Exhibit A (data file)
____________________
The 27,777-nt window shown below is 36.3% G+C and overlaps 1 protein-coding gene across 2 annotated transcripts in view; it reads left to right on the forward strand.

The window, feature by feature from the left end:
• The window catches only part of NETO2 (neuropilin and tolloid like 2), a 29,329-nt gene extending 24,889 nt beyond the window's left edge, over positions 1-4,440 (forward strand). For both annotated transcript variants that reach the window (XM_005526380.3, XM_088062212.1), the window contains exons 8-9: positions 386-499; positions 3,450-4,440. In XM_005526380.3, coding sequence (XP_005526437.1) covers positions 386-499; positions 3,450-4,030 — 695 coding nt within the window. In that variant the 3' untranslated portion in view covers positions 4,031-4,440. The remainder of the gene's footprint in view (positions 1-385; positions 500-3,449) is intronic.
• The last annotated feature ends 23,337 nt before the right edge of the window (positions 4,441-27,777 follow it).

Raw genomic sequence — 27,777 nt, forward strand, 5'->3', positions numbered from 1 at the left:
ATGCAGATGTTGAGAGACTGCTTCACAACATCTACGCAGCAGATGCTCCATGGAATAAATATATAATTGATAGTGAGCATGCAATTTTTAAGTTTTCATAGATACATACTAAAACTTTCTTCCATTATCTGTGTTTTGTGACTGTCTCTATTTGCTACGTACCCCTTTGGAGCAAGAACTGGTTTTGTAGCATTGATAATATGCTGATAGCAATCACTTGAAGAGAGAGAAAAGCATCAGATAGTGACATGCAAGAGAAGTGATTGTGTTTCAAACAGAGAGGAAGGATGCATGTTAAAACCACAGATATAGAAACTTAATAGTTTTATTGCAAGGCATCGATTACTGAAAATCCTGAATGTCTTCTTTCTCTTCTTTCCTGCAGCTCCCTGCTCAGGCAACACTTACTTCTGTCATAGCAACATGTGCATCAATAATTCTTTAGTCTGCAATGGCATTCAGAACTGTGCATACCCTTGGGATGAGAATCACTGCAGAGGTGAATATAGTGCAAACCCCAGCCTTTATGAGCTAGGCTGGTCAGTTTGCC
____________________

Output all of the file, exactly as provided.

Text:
The 27,777-nt window shown below is 36.3% G+C and overlaps 1 protein-coding gene across 2 annotated transcripts in view; it reads left to right on the forward strand.

The window, feature by feature from the left end:
• The window catches only part of NETO2 (neuropilin and tolloid like 2), a 29,329-nt gene extending 24,889 nt beyond the window's left edge, over positions 1-4,440 (forward strand). For both annotated transcript variants that reach the window (XM_005526380.3, XM_088062212.1), the window contains exons 8-9: positions 386-499; positions 3,450-4,440. In XM_005526380.3, coding sequence (XP_005526437.1) covers positions 386-499; positions 3,450-4,030 — 695 coding nt within the window. In that variant the 3' untranslated portion in view covers positions 4,031-4,440. The remainder of the gene's footprint in view (positions 1-385; positions 500-3,449) is intronic.
• The last annotated feature ends 23,337 nt before the right edge of the window (positions 4,441-27,777 follow it).

Raw genomic sequence — 27,777 nt, forward strand, 5'->3', positions numbered from 1 at the left:
ATGCAGATGTTGAGAGACTGCTTCACAACATCTACGCAGCAGATGCTCCATGGAATAAATATATAATTGATAGTGAGCATGCAATTTTTAAGTTTTCATAGATACATACTAAAACTTTCTTCCATTATCTGTGTTTTGTGACTGTCTCTATTTGCTACGTACCCCTTTGGAGCAAGAACTGGTTTTGTAGCATTGATAATATGCTGATAGCAATCACTTGAAGAGAGAGAAAAGCATCAGATAGTGACATGCAAGAGAAGTGATTGTGTTTCAAACAGAGAGGAAGGATGCATGTTAAAACCACAGATATAGAAACTTAATAGTTTTATTGCAAGGCATCGATTACTGAAAATCCTGAATGTCTTCTTTCTCTTCTTTCCTGCAGCTCCCTGCTCAGGCAACACTTACTTCTGTCATAGCAACATGTGCATCAATAATTCTTTAGTCTGCAATGGCATTCAGAACTGTGCATACCCTTGGGATGAGAATCACTGCAGAGGTGAATATAGTGCAAACCCCAGCCTTTATGAGCTAGGCTGGTCAGTTTGCC